Landlord doubles rent for Syrian refugees using exemption that allows for unlimited increases

The Toronto Star

Robert Williams The Star Wed., Nov. 16, 2022

KITCHENER — An exemption in the Rent Control Act for newer rental units means a Syrian refugee family’s monthly cost for a Kitchener town home will more than double in February.

Jumping from a current rent of $1,900 per month to $4,000 per month, the family is exhausting every possible option to stay in the only home they’ve known since immigrating to Canada.

With four children spanning in age from seven to 19 living under one roof, Nisreen Tachtibeh and Ziad Almasri came to Canada after years of running from conflict in their native Syria. This time, they said they’re not leaving without a fight.

When the family first moved into the three-bedroom apartment in Kitchener in 2019, the rent was $1,800 per month. The landlords have since raised the rent to $1,900 per month, which is what the family is currently paying.

In the summer, their landlords, Mohammed Islam and Begum Mahabuba, surprised the family and said they intended to sell the house. It was listed for four days in June, selling for $923,000 on a sale closing on Nov. 30.

The family soon received an N12 notice from Islam and Mahabuba, saying they had to move out of the house by Sept. 1.

In the document, it said the purchaser, purchaser’s parents and purchaser’s child intended to move into the town home.

A subsequent report filed to the Landlord and Tenant Board from the prospective buyers, Tarun Kakkar and Niti Sanan of Toronto, confirmed they intended to move into the home after the sale closes on Nov. 30. The report was filed to the board at the end of August.

Due to delays, a decision from the board has yet to be issued. With nowhere else to go, the family say they will not leave the home until a decision is granted.

But an exemption in the Residential Tenancies Act might force their hand.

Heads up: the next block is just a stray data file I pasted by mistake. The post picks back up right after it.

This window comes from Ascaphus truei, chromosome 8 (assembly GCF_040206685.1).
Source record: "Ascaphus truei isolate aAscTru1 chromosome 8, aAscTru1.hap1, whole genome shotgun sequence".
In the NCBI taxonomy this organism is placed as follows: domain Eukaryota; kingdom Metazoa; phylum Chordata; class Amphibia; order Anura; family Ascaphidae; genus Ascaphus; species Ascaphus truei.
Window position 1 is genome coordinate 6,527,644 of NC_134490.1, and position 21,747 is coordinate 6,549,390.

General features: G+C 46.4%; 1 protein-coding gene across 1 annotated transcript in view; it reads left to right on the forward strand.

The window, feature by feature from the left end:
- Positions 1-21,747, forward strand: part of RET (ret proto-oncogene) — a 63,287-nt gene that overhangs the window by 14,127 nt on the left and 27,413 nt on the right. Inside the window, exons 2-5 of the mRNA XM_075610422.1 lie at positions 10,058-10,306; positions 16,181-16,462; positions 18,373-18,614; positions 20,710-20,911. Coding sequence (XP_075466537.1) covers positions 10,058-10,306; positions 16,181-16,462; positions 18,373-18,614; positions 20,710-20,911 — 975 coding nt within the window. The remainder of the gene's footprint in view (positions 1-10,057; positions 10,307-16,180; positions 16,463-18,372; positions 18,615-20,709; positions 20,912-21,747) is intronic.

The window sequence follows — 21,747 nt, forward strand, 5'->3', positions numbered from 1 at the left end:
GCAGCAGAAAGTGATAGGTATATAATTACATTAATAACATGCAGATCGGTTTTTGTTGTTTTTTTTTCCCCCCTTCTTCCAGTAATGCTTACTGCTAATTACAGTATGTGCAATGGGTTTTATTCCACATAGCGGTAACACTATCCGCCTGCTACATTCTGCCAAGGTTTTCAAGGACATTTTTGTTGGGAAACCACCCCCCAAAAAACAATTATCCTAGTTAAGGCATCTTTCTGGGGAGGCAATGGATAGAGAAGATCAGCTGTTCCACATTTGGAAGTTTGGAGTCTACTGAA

Last month, Tachtibeh got a notice from their landlord’s paralegal saying that the rent for the town home will be increasing to $4,000 per month starting in February.

The Landlord and Tenant Board capped rent increases to 1.2 per cent in 2022 and 2.5 per cent in 2023. However, a change to the Residential Tenancies Act in 2019 exempts all residential units first occupied after Nov. 15, 2018, from the rules that limit rent increases.

“Landlords of these units must still serve a notice of rent increase 90 days in advance with a Landlord and Tenant Board approved form and they can only increase the rent once every 12 months, but there is no limit on the amount of the rent increase,” the act reads.

The family, whose income is only about $4,000 per month, will not be able to afford the increase. Tachtibeh said she believes the landlords are using the exemption to bully them into leaving.

Islam and Mahabuba did not answer questions sent by The Record on why they chose to increase the rent by such a large amount, or whether they thought the family would be able to afford the increase. Instead, they confirmed that a written notice had been issued, and said they were within their rights under the act to increase the rent by as much as they wanted.

Tachtibeh is working with Waterloo Region Community Legal Services to see if there is any way they can stay in the home.

“This is the first time I have ever had to deal with this law,” said Cynthia Iheanacho, a staff lawyer with legal services. “And it’s actually now one of the things that we are asking lawmakers to change, because it gives all the power to the landlord. It sounds unfair, but that’s the law.”

Tachtibeh and her family have been on the market for a new townhome since the summer, but have yet to find anything close to their budget that can accommodate their family.

As a sign of good faith, the landlords have offered up to $10,000 for the family to move out, but that money won’t go far if they can’t find a new place to move into.

“I can’t advise my clients to agree to move out, and on the day they move out, they have nowhere to go,” said Iheanacho. “It simply means you’re going to be in a motel, or you’re going to be on the streets when you can’t afford a motel.”

Iheanacho said the increase is technically a legal way to force the family out through an unaffordable rent increase. It’s uncommon for tenants to try and challenge rent increases, she said, because most rent increases are capped under the law. Iheanacho is now looking into whether the exemption can be challenged.

For the family, it’s not the first time they have been told they need to leave their home.

After fleeing Syria’s civil war, they lived in Turkey for six years, dealing with constant discrimination. When they first arrived in Canada in 2019, they stayed at Reception House Waterloo Region, a local organization that helps to settle government-assisted refugees.

After only a few months in Canada, the COVID-19 pandemic began, and the family has been trying to integrate while largely stuck at home over the last three years.

“When we found out we were allowed to come to Canada, we felt like we were lucky, and our kids will have a future,” said Tachtibeh. “We found a home and we are happy. We need help. I am looking for anyone that can help us.”